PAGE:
Investing in property for the first time can be an exciting move for any individual. With the Aussie property market continually evolving and growing, getting involved in one of the liveliest industries can pay off if you do everything right. Whether you’ve come into money that you’re looking to use effectively, or you’ve been saving for years to make your first property investment, starting out with as much information as possible is the best way to set yourself up for success.
With property values ever-changing and the property market requiring a little experience to get right, we’ve collated some of the top tips to get you started on your property investment journey on the right foot. Read on for our top 5 tips for first-time property investment in Australia:
1. Start by understanding your finances
It may be tempting to jump head-first into property investment the second you’ve got your cash together, but there’s more to consider than just the up-front deposit when it comes to investing in properties. Buying a property for investment and buying a home to live are two quite different things. One mistake many first-time property owners make is thinking the finances are the same for both. But if you’re not using the property you’ve invested in for personal use, you may find yourself encountering costs you weren’t expecting.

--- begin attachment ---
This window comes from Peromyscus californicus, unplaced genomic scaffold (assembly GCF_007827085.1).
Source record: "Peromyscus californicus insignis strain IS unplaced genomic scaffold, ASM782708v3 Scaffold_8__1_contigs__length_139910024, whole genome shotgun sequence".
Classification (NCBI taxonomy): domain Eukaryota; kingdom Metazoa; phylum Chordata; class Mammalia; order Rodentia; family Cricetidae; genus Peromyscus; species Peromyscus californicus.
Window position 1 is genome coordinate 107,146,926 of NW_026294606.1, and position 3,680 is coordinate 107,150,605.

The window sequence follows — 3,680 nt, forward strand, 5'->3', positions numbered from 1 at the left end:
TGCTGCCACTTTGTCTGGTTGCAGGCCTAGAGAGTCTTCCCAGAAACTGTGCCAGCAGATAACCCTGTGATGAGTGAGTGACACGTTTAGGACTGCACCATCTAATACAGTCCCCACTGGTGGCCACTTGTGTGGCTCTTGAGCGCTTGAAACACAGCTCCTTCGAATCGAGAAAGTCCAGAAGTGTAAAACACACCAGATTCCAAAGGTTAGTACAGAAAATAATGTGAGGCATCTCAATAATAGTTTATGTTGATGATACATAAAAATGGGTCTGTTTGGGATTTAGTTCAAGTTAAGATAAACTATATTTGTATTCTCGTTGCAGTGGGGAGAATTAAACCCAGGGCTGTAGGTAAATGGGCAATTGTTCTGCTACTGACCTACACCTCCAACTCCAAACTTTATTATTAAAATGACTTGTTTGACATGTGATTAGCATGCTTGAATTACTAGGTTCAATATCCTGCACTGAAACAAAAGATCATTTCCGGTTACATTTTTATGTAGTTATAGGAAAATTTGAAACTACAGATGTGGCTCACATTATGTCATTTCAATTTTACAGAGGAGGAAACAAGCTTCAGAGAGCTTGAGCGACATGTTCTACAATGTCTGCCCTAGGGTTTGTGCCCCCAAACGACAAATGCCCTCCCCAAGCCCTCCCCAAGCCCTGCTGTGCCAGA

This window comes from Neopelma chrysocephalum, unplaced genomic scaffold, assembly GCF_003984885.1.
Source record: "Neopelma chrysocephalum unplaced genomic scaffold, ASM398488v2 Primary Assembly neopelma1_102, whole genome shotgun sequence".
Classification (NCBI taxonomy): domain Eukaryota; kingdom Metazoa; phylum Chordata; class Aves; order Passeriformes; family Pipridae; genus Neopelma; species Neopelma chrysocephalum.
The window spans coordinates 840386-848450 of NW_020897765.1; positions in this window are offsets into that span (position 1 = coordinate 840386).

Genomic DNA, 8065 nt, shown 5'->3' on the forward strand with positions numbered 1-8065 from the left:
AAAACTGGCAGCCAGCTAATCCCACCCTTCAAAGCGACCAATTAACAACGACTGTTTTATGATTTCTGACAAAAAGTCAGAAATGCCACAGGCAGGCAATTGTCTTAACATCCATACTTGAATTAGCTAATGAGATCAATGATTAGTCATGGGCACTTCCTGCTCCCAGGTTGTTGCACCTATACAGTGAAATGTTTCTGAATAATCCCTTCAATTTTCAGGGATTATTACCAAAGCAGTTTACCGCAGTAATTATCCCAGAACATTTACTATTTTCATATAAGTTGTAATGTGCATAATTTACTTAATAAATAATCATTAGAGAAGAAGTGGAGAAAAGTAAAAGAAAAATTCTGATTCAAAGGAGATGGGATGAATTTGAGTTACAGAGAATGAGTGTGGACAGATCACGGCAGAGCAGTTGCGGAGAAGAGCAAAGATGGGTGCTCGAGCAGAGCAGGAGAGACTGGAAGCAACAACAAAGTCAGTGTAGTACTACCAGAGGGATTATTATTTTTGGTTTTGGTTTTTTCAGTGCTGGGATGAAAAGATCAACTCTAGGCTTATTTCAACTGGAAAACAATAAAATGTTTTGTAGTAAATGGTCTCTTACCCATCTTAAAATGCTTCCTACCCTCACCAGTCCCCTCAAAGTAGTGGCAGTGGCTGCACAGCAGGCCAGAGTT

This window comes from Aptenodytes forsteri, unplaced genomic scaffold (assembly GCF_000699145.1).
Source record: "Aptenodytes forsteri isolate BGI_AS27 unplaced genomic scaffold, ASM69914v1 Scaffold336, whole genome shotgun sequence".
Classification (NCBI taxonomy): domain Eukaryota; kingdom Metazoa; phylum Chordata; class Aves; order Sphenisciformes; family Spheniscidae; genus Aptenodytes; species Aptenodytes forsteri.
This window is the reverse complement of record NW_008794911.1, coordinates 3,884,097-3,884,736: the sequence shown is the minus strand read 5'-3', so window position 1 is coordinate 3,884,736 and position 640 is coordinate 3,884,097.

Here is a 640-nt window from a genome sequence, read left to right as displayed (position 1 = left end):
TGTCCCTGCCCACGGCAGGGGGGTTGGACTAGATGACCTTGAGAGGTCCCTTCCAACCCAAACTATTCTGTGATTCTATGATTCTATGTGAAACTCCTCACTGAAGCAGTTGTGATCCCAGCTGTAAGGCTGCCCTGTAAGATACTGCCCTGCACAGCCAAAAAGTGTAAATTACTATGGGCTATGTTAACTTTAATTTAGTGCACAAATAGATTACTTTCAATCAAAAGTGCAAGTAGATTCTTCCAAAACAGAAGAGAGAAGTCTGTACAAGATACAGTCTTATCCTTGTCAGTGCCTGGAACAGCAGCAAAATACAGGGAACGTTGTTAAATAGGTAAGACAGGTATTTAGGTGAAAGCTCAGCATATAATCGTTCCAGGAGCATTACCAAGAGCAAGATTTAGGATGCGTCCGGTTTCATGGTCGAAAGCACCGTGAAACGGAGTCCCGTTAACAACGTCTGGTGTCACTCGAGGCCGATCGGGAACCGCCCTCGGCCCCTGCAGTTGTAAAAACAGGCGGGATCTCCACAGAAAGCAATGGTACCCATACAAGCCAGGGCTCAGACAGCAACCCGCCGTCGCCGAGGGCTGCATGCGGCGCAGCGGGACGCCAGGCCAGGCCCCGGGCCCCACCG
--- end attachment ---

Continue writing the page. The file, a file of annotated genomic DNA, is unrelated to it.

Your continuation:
When you buy a property for investment, some of the costs you’ll need to consider are:
- Fees for investment loan applications
- Lender’s mortgage insurance for large, lump-sum deposits
- Typical government charges on all properties
- Professional inspections and conveyancing
- Strata fees on communal areas of properties
- Landlord insurance
- Maintenance and repair costs as a landlord
- Property management costs
- Vacancy costs for when you don’t have a tenant
- Taxes and other charges specifically aimed at landlords
The actual list of what you’ll need to pay may vary, for example, if you decide to ‘flip’ properties to sell in the short term. But if you’re planning to hold onto a property investment in the longer term and make passive income from renting it out, all the above will apply – and it’s important you go into property investment with your eyes open to all the costs involved, so you’re never caught short.
2. Do your research
Another mistake that brand-new property investors often make is choosing a property too quickly based on face value, instead of doing the research behind the scenes to ensure you’re getting the best value for your money. A little extra sleuthing can ensure you can maximise your investment and pick a property that suits your needs both in the long and short term.